Specialist thermal heating machines which convert used PPE into reusable plastic blocks within one hour have been installed inside five NHS hospitals.

The equipment, developed in Cardiff, allows hospital waste such as gowns, curtains and single-use masks to be turned into metre-long blocks on site.

They are then collected, processed and re-developed into a range of new products including school chairs and toolboxes.

Hospital waste such as gowns, curtains and single-use masks waiting to be recycled
Image: Hospital waste such as gowns, curtains and single-use masks waiting to be recycled

The machines have been developed by Cardiff-based company Thermal Compaction Group.

Matt Rapson, the firm’s environmental director, said: “We are taking what is designated as single-use plastic out of what is a very expensive waste stream for the NHS, reclaiming the plastics and engineering it back into an inert source of polypropylene which is then reused into multiple products.”

The machines thermally compact polypropylene, a material widely used in plastic PPE.

St Woolos Hospital in Newport Wales, Queens Hospital in Burton, Gloucestershire Royal Hospital, Harrogate Hospital and the Royal Cornwall Hospital are all using the machines.

More from Covid-19

The company says 11 other NHS hospitals are due to receive the equipment, which reduces the physical size of the waste by 85%.

Mr Rapson said: “We have a number of trusts now using our machines and specifically to take out the plastics which have become a huge problem in the current pandemic.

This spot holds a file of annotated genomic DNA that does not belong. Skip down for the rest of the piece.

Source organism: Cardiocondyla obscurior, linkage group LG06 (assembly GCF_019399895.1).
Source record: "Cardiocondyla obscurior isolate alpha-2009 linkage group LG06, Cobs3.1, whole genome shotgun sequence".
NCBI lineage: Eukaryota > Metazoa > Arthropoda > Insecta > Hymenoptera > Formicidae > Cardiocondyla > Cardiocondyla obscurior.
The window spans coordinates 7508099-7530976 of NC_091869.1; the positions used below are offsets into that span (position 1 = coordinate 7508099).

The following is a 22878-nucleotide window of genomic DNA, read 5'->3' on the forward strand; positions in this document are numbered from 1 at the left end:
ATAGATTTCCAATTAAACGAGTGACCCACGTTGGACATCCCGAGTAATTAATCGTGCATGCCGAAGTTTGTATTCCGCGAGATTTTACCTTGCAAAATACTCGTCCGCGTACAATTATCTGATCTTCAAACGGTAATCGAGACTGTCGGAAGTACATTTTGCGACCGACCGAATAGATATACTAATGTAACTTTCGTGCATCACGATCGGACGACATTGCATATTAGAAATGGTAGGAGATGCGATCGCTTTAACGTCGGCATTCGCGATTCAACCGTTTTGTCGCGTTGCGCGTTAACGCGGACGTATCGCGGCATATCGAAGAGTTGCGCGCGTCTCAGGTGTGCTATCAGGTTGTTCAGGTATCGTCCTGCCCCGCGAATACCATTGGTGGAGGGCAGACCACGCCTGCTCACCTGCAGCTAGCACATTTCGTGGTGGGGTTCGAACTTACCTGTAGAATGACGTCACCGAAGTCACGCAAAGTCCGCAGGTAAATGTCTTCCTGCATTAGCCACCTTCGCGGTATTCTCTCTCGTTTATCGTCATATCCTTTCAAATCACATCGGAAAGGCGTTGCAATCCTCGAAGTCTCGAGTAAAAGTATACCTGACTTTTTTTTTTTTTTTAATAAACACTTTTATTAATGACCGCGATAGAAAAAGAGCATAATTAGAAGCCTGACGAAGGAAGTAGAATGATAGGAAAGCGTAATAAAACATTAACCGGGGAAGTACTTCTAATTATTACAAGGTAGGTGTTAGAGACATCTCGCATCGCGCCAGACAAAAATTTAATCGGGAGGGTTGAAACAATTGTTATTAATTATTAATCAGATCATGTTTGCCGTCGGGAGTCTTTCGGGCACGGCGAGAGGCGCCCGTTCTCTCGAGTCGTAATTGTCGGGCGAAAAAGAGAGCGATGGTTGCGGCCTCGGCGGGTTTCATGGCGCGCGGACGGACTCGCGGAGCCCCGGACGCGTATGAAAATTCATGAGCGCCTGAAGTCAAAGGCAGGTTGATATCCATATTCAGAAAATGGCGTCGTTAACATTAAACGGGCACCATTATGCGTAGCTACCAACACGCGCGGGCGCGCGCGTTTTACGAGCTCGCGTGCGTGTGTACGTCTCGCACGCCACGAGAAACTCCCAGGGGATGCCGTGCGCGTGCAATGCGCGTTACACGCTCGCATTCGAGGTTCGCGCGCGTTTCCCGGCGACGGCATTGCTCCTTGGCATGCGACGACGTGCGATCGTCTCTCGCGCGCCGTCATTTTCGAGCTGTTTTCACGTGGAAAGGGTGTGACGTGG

“You take Royal Cornwall Hospital for instance, they’re using 10,000 masks a day.”

The Royal Cornwall was one of the first hospitals to start using the new PPE machine.

Roz Davies, the general manager of Royal Cornwall Hospitals Trust Care Group, said: “We hope this will be a real game changer in the way we tackle single-use PPE, not only for us here in Cornwall but across the UK and beyond.

“The use of masks has grown extraordinarily this year but now we have the option to recycle them, as well as other items such as theatre wraps and gowns that would previously have been transported out of Cornwall for specialist incineration.”

Since the pandemic began, tens of thousands of tonnes of PPE waste have been created.

In March last year the World Health Organisation called on governments and manufacturers to increase single-use PPE production by 40%.

One Facebook survey of 4,500 people carried out by tradewaste.co.uk estimates that 53 million single-use facemasks are being used in the UK each day – equivalent to around 55,000 tonnes in the 12 months to March 2021.

It’s a significant amount of waste – but still a small proportion of the 220-million tonnes of waste the UK produces each year.

Stephen Freeland, a policy advisor at the Environmental Services Association, says although there has been an increase in PPE waste, overall the amount of medical waste has actually fallen due to cancelled routine operations and procedures: “There has been an increase in PPE that we’re all well aware of.

“But the waste management system has coped, it’s a very resilient system. We are not talking about huge amounts of volumes of material compared to the overall amount that we’re handling as a whole in any given year.”

Please use Chrome browser for a more accessible video player

Sky News finds out whether climate change is to blame for Cyclone Seroja and we speak to the Italian architect 3-D printing houses out of clay.

Sky News has launched the first daily prime time news show dedicated to climate change.

Hosted by Anna Jones, The Daily Climate Show will follow Sky News correspondents as they investigate how global warming is changing our landscape and how we all live our lives.

The show will also highlight solutions to the crisis and show how small changes can make a big difference.